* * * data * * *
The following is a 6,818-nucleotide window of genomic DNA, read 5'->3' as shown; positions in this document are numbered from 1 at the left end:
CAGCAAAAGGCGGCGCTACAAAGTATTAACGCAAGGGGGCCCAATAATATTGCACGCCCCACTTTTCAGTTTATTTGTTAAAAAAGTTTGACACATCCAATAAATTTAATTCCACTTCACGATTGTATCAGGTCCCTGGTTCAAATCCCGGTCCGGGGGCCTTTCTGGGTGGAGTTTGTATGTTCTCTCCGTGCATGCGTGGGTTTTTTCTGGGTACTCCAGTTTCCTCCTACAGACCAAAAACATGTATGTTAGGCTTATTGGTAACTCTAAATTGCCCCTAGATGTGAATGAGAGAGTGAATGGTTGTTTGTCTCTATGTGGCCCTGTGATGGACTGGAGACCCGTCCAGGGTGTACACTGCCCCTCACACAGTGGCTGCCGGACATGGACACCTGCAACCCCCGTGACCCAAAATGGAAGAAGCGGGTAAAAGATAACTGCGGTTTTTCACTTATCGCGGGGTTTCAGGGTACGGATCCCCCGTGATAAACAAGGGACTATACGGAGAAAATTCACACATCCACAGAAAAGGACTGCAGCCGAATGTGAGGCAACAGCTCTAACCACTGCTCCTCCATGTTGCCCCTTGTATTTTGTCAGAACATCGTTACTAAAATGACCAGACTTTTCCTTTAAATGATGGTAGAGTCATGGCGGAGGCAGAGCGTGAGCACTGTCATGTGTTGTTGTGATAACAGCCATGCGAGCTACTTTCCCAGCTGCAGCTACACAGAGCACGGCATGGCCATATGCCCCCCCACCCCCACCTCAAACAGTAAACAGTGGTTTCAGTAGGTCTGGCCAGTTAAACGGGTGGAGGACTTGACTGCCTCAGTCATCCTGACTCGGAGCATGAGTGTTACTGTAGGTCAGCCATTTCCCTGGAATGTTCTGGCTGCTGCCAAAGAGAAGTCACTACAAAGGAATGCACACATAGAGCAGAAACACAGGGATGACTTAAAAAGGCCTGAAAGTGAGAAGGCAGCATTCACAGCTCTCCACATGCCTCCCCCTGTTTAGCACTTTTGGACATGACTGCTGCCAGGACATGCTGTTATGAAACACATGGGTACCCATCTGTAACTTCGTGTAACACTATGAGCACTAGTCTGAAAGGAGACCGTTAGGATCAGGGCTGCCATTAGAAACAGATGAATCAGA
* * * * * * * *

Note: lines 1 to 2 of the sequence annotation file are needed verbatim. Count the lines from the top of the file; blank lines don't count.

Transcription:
The following is a 6,818-nucleotide window of genomic DNA, read 5'->3' as shown; positions in this document are numbered from 1 at the left end:
CAGCAAAAGGCGGCGCTACAAAGTATTAACGCAAGGGGGCCCAATAATATTGCACGCCCCACTTTTCAGTTTATTTGTTAAAAAAGTTTGACACATCCAATAAATTTAATTCCACTTCACGATTGTATCAGGTCCCTGGTTCAAATCCCGGTCCGGGGGCCTTTCTGGGTGGAGTTTGTATGTTCTCTCCGTGCATGCGTGGGTTTTTTCTGGGTACTCCAGTTTCCTCCTACAGACCAAAAACATGTATGTTAGGCTTATTGGTAACTCTAAATTGCCCCTAGATGTGAATGAGAGAGTGAATGGTTGTTTGTCTCTATGTGGCCCTGTGATGGACTGGAGACCCGTCCAGGGTGTACACTGCCCCTCACACAGTGGCTGCCGGACATGGACACCTGCAACCCCCGTGACCCAAAATGGAAGAAGCGGGTAAAAGATAACTGCGGTTTTTCACTTATCGCGGGGTTTCAGGGTACGGATCCCCCGTGATAAACAAGGGACTATACGGAGAAAATTCACACATCCACAGAAAAGGACTGCAGCCGAATGTGAGGCAACAGCTCTAACCACTGCTCCTCCATGTTGCCCCTTGTATTTTGTCAGAACATCGTTACTAAAATGACCAGACTTTTCCTTTAAATGATGGTAGAGTCATGGCGGAGGCAGAGCGTGAGCACTGTCATGTGTTGTTGTGATAACAGCCATGCGAGCTACTTTCCCAGCTGCAGCTACACAGAGCACGGCATGGCCATATGCCCCCCCACCCCCACCTCAAACAGTAAACAGTGGTTTCAGTAGGTCTGGCCAGTTAAACGGGTGGAGGACTTGACTGCCTCAGTCATCCTGACTCGGAGCATGAGTGTTACTGTAGGTCAGCCATTTCCCTGGAATGTTCTGGCTGCTGCCAAAGAGAAGTCACTACAAAGGAATGCACACATAGAGCAGAAACACAGGGATGACTTAAAAAGGCCTGAAAGTGAGAAGGCAGCATTCACAGCTCTCCACATGCCTCCCCCTGTTTAGCACTTTTGGACATGACTGCTGCCAGGACATGCTGTTATGAAACACATGGGTACCCATCTGTAACTTCGTGTAACACTATGAGCACTAGTCTGAAAGGAGACCGTTAGGATCAGGGCTGCCATTAGAAACAGATGAATCAGA